Well, we don’t actually know why. Since Tuesday when the announcement was made, we’ve had – as far as I can tell – no official reason for the exclusion of the race. However, one mooted reason is that the team’s desire to have a three-week summer break prompted the FIA to move the Turkish Grand Prix from July to August, and by doing this and dropping Canada, the vacation time is created.
But, and this is a big but, I strongly doubt that the teams would have agreed to this in a million years. The manufacturers know how important a North American race is, and they’ve been wanting a return to the United States since the race was dropped after 2007. Further more, not only were the teams not consulted, but neither was Circuit Gilles Vileneuve. On Wednesday, they issued a statement:
The executives of the Grand Prix of Canada have learned via the media of the omission of the Grand Prix of Canada from the F1 Championship 2009 calendar. Therefore, the organization will issue no comment until having spoken to Formula One Management (FOM) and the Federation Internationale de l’Automobile. Grand Prix of Canada Press Statement.
What are the FIA running here, a joke of an organisation? They didn’t even privately inform the organisers a couple of hours in advance of the statement. No fax, telephone call, not even an email. That is insane. And the FIA want to do business with these people, make money and provide racing, yet they are not even capable of delivering basic respect to the companies that provide the FIA and FOM with the facilities to run the sport. It would be like turning up to work one Friday and your boss telling you that this is your last day because he/she neglected to tell you four weeks ago that the notice period had begun. It’s just plain wrong.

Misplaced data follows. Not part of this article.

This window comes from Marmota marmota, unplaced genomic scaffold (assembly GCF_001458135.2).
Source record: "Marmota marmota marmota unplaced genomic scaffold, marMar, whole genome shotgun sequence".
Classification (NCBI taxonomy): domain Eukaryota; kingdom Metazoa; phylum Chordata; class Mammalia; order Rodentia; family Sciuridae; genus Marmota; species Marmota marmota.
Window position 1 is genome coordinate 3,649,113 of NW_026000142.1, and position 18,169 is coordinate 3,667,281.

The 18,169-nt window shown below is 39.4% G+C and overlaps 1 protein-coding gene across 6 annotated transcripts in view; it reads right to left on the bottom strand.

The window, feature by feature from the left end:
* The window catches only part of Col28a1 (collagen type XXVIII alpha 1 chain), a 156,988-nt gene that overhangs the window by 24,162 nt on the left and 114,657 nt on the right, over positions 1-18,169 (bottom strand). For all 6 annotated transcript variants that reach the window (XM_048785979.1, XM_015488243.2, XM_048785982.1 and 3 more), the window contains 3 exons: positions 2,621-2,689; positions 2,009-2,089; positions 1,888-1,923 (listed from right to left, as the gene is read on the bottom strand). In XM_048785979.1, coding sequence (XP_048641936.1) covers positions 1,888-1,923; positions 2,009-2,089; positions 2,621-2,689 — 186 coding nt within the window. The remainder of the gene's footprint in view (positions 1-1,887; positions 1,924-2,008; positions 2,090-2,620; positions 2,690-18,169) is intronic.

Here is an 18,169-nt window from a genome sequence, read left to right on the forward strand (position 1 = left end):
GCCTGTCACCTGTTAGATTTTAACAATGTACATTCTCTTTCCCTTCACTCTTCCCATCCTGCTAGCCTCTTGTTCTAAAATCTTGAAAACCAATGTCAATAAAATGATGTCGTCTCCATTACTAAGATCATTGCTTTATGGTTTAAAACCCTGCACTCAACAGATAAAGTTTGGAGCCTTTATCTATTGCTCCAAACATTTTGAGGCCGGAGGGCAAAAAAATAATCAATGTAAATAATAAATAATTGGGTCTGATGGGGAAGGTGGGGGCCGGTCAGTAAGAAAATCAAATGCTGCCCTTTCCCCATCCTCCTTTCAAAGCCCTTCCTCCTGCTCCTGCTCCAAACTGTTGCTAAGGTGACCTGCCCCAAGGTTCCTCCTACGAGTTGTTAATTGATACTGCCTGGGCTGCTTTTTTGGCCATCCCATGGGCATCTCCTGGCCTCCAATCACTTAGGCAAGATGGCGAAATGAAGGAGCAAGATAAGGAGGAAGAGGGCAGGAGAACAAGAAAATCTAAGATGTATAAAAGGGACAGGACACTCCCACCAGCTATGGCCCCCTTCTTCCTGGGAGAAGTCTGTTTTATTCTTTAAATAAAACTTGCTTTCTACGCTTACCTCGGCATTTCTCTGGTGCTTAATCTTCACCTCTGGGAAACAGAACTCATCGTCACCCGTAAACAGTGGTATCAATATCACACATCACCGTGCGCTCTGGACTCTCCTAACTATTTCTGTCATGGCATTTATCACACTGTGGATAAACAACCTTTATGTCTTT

I am utterly disgusted at the FIA and FOM.
And I am not the only one.
I don’t think it is a short-term problem, but it is a problem that does need to be addressed. We are a global series and not to be performing in one of the major continents is a serious problem – even more so because it is a continent that is very important for the motor manufacturers who are involved in F1. Nick Fry.
And now I would like to share an email I received from BlogF1 reader Gman. A regular in the comments, Gman resides in America, and as you can imagine, isn’t too happy about the removal of the only North American event…